Towards Autonomic Grids

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Towards Autonomic Grids

  1. 1. Towards Autonomic Grids C´cile Germain-Renaud eLaboratoire de Recherche en Informatique Universit´ Paris-Sud - CNRS - INRIA e
  2. 2. e-science infrastructures 2003 NSF Atkins Report : Revolutionizing Science and Engineering through Cyberinfrastructure Grids of computational centers Comprehensive libraries of digital objects Well-curated collections of scientific data Online instruments and vast sensor arrays Convenient software toolkits
  3. 3. e-science infrastructures 2003 NSF Atkins Report : Revolutionizing Science and Engineering through Cyberinfrastructure Grids of computational centers Comprehensive libraries of digital objects Well-curated collections of scientific data Online instruments and vast sensor arrays The largest (circ 26km), Convenient software toolkits fastest(14TeV), coldest (1.9K), emptiest (10−13 atm) machine.
  4. 4. e-science infrastructures 2003 NSF Atkins Report : Revolutionizing Science and Engineering through Cyberinfrastructure Grids of computational centers Comprehensive libraries of digital objects Well-curated collections of Storage and analysis of scientific data 15PB/year Online instruments and vast sensor arrays Convenient software toolkits
  5. 5. e-science infrastructures 2003 NSF Atkins Report : Revolutionizing Science and Engineering through Cyberinfrastructure Grids of computational centers Comprehensive libraries of digital objects Well-curated collections of The largest (40000 CPUs), scientific data most complex (200 VOs), most distributed (250 sites), Online instruments and vast sensor most used (300K jobs/day) computing machine arrays Convenient software toolkits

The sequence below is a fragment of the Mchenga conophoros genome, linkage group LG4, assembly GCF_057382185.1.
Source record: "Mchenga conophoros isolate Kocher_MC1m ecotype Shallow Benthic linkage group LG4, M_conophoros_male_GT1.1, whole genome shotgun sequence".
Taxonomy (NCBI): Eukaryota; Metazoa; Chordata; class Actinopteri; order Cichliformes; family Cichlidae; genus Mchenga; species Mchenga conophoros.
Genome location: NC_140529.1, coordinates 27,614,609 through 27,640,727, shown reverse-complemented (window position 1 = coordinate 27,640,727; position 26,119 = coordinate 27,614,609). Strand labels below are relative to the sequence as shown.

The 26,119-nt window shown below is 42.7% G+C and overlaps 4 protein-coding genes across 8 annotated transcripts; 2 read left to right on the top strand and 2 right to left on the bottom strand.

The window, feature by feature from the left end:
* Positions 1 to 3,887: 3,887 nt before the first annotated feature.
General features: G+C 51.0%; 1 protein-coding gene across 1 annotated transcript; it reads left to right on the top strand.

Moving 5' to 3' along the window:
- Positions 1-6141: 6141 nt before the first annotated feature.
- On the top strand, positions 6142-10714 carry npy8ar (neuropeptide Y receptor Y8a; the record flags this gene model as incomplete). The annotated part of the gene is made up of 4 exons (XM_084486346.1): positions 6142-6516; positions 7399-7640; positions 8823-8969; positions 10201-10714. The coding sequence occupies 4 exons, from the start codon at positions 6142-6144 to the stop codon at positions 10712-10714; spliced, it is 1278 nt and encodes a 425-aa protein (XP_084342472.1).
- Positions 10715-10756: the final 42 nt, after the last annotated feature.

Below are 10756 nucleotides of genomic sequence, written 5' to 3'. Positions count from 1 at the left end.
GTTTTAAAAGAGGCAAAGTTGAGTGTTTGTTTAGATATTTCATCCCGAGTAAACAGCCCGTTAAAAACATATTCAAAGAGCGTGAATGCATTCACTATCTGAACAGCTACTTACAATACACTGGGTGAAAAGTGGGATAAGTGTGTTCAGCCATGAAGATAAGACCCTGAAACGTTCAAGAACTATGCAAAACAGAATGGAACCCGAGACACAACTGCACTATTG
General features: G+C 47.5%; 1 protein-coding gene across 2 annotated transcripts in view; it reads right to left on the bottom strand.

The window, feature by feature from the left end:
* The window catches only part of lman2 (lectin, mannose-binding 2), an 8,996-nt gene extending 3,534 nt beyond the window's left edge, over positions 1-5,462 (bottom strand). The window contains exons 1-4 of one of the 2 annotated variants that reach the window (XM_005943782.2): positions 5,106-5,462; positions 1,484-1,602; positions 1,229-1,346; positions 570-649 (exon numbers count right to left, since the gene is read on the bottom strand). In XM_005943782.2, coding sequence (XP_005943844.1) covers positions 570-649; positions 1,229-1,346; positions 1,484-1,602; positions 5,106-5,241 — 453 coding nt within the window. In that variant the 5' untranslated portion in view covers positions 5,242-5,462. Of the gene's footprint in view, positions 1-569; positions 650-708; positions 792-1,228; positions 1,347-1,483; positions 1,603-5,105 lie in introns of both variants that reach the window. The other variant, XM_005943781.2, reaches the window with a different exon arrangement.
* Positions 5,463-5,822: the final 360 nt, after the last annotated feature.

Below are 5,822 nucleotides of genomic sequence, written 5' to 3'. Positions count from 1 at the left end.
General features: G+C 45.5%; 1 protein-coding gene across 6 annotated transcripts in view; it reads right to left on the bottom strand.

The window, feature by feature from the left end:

6. 6. How we configure our grids Courtesy James Casey talk @EGEE09
  7. 7. Outline 1 The grid ecosystem 2 Grids and Autonomic Computing 3 The Grid Observatory 4 Learning grid models On-line fault detection Model Selection 5 Model-free policies Policy evaluation Reinforcement learning for responsive grids
  8. 8. The grid ecosystem Grids and Autonomic Computing The Grid Observatory Learning grid models Model-free policiese-science infrastructures The classical definition of grids A computational grid is a hardware and software infrastructure that provides dependable, consistent, pervasive, and inexpensive access to high computational capabilities. I. Foster, C. Kesselman, The Grid, 1998 An old dream UCLA press release on the creation of Arpanet, 1969
  9. 9. The grid ecosystem Grids and Autonomic Computing The Grid Observatory Learning grid models Model-free policiesThe niches in the ecosystem
  10. 10. The grid ecosystem Grids and Autonomic Computing The Grid Observatory Learning grid models Model-free policiesGrids are not about technology, but about sharing Consumers: Large scale Ian Foster’s definition 2000 international collaborations Grid are defined by coordinated resource sharing and problem solving in dynamic, multi-institutional virtual organizations The sharing is necessarily, highly controlled, with resource providers and consumers defining clearly and carefully just what is shared, who is allowed to share, and the conditions under which sharing Different users with occurs. A set of individuals and/or institutions differentiated requirements defined by such sharing rules form a virtual across and within the organization collaborations
  11. 11. The grid ecosystem Grids and Autonomic Computing The Grid Observatory Learning grid models Model-free policiesGrids are not about technology, but about sharing Ian Foster’s definition 2000 Providers: national and Grid are defined by regional institutions coordinated resource sharing and problem solving in dynamic, multi-institutional virtual organizations The sharing is necessarily, highly controlled, with resource providers and consumers defining clearly and carefully just what is shared, who is allowed to share, and the conditions under which sharing occurs. A set of individuals and/or institutions Organized in National Grid defined by such sharing rules form a virtual Initiatives, coordinated by EGI organization